applied for a job in the EC Delegation in Washington (which I believed I would get!) but it was not yet my time and I was not successful at that time! I had some American friends I knew from Brussels who had moved back to Austin, Texas. When my brother wanted to move to the USA, he went to join them in Austin Tx and was also living there. So, full of adventure, I moved to Austin and stayed with my brother and his roommate. I lay by the pool for the first month, and eventually I realised that I had no money coming in so I had better try and find a job. I wandered down to UT (university of Texas), did a typing/spelling test (ha ha: no comment - I obviously aced it!), and began to work for the Head of the Astronomy Dept and 12 professors. I loved it, loved Texas, made great friends and discovered margaritas!


I was there 10 months when my boss from Brussels called me and said that the girl who had gotten the job in the EC Washington Delegation hated Washington so much that she had decided to RESIGN from the Commission! The post was being re-advertised. I immediately got on the telephone to the Delegation, wangled an invitation to see the Ambassador, hot-footed it to Washington, turned on the charm and got the job! Went to Bxl for a month and then took the plane to Washington DC - arriving at Chinese New Year, so I discovered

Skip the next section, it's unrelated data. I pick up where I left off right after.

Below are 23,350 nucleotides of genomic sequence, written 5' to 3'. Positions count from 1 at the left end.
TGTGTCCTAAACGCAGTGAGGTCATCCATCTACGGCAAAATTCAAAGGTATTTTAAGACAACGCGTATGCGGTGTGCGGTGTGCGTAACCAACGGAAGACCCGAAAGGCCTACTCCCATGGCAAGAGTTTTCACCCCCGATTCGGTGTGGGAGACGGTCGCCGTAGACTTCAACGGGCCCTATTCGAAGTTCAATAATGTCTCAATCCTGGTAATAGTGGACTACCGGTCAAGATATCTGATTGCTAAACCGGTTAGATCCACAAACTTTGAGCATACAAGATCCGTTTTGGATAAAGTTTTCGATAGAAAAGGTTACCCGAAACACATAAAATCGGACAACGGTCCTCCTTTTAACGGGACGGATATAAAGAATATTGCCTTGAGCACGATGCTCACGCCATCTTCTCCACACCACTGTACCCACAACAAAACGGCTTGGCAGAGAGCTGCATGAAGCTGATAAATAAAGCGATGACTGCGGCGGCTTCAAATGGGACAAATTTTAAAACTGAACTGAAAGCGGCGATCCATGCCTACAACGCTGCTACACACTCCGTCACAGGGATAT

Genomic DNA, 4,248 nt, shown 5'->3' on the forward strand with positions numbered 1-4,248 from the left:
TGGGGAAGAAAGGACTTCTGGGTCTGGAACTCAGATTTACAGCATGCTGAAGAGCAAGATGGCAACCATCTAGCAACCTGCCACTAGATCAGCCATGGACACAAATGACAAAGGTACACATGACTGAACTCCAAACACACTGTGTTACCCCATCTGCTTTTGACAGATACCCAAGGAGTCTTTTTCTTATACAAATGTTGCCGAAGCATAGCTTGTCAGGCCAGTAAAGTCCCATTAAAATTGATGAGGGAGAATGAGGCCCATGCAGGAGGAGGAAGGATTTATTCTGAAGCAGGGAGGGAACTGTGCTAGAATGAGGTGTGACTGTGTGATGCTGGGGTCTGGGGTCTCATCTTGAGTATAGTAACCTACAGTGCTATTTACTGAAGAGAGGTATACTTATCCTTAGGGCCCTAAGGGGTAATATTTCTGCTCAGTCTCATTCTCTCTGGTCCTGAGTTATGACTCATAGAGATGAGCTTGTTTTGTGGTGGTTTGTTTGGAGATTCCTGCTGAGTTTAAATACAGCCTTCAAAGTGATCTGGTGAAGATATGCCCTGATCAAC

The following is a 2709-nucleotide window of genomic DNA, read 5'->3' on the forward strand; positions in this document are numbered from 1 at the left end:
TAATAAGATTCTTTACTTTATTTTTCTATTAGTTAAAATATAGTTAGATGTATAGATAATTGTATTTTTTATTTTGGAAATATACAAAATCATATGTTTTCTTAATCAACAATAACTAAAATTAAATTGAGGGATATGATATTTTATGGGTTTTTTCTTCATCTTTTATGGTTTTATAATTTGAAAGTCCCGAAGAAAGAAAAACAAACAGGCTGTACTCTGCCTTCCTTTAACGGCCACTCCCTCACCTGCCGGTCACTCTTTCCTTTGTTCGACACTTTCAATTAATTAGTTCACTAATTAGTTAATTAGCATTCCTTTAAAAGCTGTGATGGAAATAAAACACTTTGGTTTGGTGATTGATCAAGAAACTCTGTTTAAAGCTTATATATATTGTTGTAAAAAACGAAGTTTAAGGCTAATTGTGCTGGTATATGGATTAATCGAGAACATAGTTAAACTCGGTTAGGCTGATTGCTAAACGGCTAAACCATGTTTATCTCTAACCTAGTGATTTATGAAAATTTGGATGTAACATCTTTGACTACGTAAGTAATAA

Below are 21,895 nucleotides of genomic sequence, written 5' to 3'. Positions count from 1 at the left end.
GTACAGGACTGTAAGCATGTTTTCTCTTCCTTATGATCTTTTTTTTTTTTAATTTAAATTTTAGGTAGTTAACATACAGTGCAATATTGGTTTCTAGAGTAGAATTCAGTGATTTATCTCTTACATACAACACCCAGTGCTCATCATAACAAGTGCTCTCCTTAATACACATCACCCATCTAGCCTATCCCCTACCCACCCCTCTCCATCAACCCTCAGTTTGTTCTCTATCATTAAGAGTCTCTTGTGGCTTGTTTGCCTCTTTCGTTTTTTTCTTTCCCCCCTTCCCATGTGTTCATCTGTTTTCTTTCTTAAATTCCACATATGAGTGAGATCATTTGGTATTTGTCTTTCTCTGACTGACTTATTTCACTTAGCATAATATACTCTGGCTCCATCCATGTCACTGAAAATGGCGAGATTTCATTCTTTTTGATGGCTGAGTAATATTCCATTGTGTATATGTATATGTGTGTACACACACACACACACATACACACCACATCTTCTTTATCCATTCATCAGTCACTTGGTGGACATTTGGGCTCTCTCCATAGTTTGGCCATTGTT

Chinatown!


I loved Washington and spent five years there. I did the training and was a docent in the Smithsonian Institution, assigned to the National Portrait Gallery - and got invited to their cocktail receptions! I met my husband while in DC, and got married (in Adare/reception in Adare Manor) in 1991. It lasted quite a while and produced a wonderful son. My husband left his job as Manager in Citibank and moved to Prague with me when I was offered a posting there. He loved living in Europe (after a couple of months hiccups!), learned the language

and thrived, teaching golf and running a joint Czech-US energy firm. I got pregnant in my last year, came back to Limerick to have my baby (thus ensuring Irish nationality for his future children!)